Installing and managing your green wall
Plant selection will depend on a number of related factors. A key driver will be the location of the green wall with regard to temperature, light levels and exposure to the elements. The function of the wall will also determine the plants required. High impact feature walls typically require plants with abundant foliage and brightly coloured flowers. Walls designed to improve air quality should be planted with species that absorb dust and toxins.
Light levels (sun or shade) may demand a selection of plants able to cope with specific conditions. Indoor walls may require additional artificial light to support plant growth. Though not essential it can also be beneficial to select plants that require similar levels of irrigation to reduce the complexity of the irrigation system required.
Expectations for overall aesthetics, the speed of coverage and initial growth need to be considered. Some systems (especially façades) may require several years’ growth before achieving the desired visual impact.
A reliable watering system is essential for a successful long-term installation. Walls have failed in the pass due to inadequate irrigation solutions. The complexity required will vary from basic timer controlled dripper lines to computer controlled systems with automatic moisture monitoring, leakage detection and pressure regulation.
Green façades generally use climbers that grow from the ground or in containers. Location will determine level of irrigation required and any additional nutrient supply. Plants will typically be hardy and robust species able to support their growth with minimal intervention so will generally only require a relatively simple irrigation system.
Modular living wall techniques require more reliable irrigation and generally demand a fairly sophisticated automated solution which will depend on temperature, exposure and plant-type. Vegetation used will also determine the level of nutrients required and how frequently these need to be applied.
In the UK many plants become dormant during the winter and it may be necessary to reduce or even shut-down irrigation systems in some situations. It is important to monitor and adjust irrigation levels regularly on all installations.
In addition to the obvious height challenges, there can often be a number of access issues when installing and subsequently maintaining green walls. Ease of access to the structure may even dictate the type of system chosen. In general it is far better to plan green wall installations during the original design of buildings, rather than rely on retrofitting afterwards.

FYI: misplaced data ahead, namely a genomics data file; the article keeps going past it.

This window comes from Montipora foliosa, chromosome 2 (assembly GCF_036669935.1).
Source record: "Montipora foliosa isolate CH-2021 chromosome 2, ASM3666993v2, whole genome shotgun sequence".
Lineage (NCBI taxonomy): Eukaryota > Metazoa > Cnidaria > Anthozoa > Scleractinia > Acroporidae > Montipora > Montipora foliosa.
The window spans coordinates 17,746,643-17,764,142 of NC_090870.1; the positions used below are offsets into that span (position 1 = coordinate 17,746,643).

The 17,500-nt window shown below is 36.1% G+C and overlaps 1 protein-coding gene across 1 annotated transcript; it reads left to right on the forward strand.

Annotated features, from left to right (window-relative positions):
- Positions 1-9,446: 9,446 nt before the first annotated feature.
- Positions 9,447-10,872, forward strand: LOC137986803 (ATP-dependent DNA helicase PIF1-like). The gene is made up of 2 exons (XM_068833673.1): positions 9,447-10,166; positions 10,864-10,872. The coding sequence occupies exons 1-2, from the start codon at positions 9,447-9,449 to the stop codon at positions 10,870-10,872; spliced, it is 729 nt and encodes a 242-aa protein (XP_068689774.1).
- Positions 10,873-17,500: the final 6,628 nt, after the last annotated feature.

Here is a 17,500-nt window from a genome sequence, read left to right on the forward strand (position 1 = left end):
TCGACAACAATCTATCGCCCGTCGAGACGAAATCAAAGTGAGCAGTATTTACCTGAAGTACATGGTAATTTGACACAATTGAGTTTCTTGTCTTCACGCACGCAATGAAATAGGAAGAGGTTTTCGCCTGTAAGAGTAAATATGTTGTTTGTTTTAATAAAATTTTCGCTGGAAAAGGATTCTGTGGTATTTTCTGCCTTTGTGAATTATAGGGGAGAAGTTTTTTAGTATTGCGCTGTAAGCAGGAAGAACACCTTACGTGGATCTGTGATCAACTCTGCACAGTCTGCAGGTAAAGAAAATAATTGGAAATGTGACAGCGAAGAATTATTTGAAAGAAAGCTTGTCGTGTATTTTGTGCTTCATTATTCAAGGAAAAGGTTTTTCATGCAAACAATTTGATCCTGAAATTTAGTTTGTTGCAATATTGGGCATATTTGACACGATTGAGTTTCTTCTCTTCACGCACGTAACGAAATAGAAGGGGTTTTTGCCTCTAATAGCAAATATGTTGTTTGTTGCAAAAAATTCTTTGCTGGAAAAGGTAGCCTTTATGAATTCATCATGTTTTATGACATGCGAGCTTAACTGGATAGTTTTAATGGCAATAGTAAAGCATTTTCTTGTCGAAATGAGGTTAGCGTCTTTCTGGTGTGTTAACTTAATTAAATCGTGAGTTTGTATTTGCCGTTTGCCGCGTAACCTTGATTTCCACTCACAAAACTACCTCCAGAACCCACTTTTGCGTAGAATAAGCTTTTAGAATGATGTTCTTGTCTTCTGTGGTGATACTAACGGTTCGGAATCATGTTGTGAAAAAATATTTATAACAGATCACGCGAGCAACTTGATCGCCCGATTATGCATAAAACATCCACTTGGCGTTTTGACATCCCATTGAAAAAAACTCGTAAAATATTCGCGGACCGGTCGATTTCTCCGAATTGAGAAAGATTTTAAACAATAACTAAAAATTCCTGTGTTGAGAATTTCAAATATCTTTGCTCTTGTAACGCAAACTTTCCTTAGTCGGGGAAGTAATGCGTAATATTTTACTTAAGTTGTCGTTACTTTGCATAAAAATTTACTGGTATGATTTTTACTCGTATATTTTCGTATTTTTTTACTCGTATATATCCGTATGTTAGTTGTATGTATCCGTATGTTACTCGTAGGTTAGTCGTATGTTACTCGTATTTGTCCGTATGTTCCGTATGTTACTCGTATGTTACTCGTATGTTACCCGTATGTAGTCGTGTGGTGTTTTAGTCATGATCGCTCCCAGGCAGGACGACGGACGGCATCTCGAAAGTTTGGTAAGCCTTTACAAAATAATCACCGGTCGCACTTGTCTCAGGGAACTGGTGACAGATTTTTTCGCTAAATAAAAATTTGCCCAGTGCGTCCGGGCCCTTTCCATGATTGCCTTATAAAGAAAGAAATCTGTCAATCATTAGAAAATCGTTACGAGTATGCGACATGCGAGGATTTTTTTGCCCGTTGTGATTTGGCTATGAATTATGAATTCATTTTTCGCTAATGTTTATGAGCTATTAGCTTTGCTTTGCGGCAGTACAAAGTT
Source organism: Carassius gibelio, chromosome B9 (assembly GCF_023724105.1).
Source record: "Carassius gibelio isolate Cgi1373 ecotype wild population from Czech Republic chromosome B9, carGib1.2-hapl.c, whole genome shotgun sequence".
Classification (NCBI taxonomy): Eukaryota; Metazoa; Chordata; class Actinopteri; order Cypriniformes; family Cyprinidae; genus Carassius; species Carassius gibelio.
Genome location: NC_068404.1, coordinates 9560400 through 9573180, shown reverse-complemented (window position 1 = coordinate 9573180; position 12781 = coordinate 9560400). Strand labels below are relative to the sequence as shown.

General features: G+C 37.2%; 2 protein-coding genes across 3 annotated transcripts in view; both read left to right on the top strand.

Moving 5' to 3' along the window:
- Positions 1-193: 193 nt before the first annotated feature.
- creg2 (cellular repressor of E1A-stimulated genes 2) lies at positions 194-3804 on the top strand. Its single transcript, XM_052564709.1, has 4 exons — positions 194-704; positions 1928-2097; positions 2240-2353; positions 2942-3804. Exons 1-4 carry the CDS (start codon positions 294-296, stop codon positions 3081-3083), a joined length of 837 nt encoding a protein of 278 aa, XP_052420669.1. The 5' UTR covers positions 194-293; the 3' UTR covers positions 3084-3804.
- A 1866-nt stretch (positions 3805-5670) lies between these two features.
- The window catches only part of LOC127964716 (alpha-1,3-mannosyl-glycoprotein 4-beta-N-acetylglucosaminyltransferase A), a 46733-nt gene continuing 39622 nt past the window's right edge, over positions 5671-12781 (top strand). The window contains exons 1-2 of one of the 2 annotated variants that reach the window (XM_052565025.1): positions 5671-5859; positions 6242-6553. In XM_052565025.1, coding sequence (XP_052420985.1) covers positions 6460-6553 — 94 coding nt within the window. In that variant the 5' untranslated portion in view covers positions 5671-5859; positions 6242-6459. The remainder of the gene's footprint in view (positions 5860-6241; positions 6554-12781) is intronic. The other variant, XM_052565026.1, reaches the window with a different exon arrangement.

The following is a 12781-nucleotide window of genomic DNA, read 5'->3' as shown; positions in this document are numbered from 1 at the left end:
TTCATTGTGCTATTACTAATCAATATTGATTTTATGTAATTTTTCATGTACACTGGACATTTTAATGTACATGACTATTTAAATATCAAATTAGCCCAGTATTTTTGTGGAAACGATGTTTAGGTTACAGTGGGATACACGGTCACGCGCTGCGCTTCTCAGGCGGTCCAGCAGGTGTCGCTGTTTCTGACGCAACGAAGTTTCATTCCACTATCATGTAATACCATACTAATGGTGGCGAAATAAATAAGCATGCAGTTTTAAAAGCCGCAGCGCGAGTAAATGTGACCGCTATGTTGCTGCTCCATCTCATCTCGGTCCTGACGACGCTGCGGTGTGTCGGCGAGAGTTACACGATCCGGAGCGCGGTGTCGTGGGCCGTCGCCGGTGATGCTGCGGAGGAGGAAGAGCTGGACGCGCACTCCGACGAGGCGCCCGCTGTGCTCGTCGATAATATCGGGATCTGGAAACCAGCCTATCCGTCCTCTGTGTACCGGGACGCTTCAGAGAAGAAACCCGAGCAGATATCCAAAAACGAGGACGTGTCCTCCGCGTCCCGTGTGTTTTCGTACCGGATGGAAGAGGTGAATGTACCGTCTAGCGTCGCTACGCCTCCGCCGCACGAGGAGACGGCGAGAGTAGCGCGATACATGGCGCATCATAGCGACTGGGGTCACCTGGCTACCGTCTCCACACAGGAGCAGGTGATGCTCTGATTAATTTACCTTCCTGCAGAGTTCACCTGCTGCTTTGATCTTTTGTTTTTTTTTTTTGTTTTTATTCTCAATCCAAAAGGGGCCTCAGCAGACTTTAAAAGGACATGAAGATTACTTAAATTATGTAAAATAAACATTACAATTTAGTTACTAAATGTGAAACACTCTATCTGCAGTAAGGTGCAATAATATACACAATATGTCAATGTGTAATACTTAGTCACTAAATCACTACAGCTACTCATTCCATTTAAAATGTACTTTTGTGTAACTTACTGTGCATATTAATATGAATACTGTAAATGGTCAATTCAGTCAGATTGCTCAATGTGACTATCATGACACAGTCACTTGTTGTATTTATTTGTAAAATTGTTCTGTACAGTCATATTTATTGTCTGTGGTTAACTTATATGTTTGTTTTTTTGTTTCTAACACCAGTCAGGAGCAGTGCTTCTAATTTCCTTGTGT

Green façades generally only require access to the base of the wall, especially once growth has been established and initial coverage achieved, though it is likely some periodic pruning will still be required. Other systems require regular access to the complete structure for maintenance and monitoring. Often staging, platforms or even abseiling experts are required to provide safe and effective access for maintenance tasks.
Maintenance and services
The maintenance of a green wall is key to its success and needs to be seriously considered at the start of any project. Often a controversial subject the long term maintenance of a wall can become the most expensive and labour intensive element. Green walls are living organisms and as such require adequate support and nurturing to survive. With many solutions this can be minimal but must suit the application, the technique used and the plants involved.
The level of maintenance will include need for plant pruning, feeding and replacement. Some systems will also need monitoring to ensure structural elements remain secure and do not deteriorate, e.g. correct tension in wire-rope systems.
To maximise the longevity of a green wall it is important to highlight costs and requirements early. Clients must be made aware of their responsibilities to ensure long term project success.
The provision of services such as power and water are essential to many green wall systems and it is important to ensure these can be supplied within the scope of the project’s budget.
Policies, standards & incentives
Increasingly councils and planning authorities are looking at encouraging the inclusion of greenfrastructure in new developments and many Local Development Framework (LDF) policies are being modified to reflect these changes. Though no standards or certification processes are currently in place for green wall installations, there is a movement amongst industry experts to address this gap through the development of a trade association for green wall providers.
In the meantime the most common specifications adopted in the UK for sustainable buildings is the BREEAM environmental assessment method and rating system for buildings (www.breeam.org). Though no green wall specific measures or ratings are currently in effect, the ratings system can be applied to green walls in two main areas:
1. The materials used in construction of green wall system.
2. Improvements in biodiversity offered by the new/addition of plant species in the area.